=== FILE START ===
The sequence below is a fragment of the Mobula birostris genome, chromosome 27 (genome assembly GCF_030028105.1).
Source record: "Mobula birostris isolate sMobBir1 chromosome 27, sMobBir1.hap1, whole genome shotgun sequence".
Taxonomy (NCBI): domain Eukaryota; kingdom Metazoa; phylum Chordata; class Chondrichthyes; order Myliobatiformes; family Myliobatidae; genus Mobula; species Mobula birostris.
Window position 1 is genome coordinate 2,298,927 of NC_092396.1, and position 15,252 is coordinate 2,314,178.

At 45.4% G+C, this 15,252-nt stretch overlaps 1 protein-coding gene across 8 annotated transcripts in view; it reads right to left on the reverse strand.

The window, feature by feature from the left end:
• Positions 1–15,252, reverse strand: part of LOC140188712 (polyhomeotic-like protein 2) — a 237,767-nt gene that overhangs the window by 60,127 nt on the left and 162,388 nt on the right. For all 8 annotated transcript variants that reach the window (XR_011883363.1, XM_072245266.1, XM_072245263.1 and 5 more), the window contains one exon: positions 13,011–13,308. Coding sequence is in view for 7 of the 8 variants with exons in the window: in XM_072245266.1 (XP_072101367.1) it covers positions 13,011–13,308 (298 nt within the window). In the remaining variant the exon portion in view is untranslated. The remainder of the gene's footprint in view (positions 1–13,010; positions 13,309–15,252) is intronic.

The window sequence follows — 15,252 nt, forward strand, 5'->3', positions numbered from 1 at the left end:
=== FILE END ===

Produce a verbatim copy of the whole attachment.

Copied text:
The sequence below is a fragment of the Mobula birostris genome, chromosome 27 (genome assembly GCF_030028105.1).
Source record: "Mobula birostris isolate sMobBir1 chromosome 27, sMobBir1.hap1, whole genome shotgun sequence".
Taxonomy (NCBI): domain Eukaryota; kingdom Metazoa; phylum Chordata; class Chondrichthyes; order Myliobatiformes; family Myliobatidae; genus Mobula; species Mobula birostris.
Window position 1 is genome coordinate 2,298,927 of NC_092396.1, and position 15,252 is coordinate 2,314,178.

At 45.4% G+C, this 15,252-nt stretch overlaps 1 protein-coding gene across 8 annotated transcripts in view; it reads right to left on the reverse strand.

The window, feature by feature from the left end:
• Positions 1–15,252, reverse strand: part of LOC140188712 (polyhomeotic-like protein 2) — a 237,767-nt gene that overhangs the window by 60,127 nt on the left and 162,388 nt on the right. For all 8 annotated transcript variants that reach the window (XR_011883363.1, XM_072245266.1, XM_072245263.1 and 5 more), the window contains one exon: positions 13,011–13,308. Coding sequence is in view for 7 of the 8 variants with exons in the window: in XM_072245266.1 (XP_072101367.1) it covers positions 13,011–13,308 (298 nt within the window). In the remaining variant the exon portion in view is untranslated. The remainder of the gene's footprint in view (positions 1–13,010; positions 13,309–15,252) is intronic.

The window sequence follows — 15,252 nt, forward strand, 5'->3', positions numbered from 1 at the left end: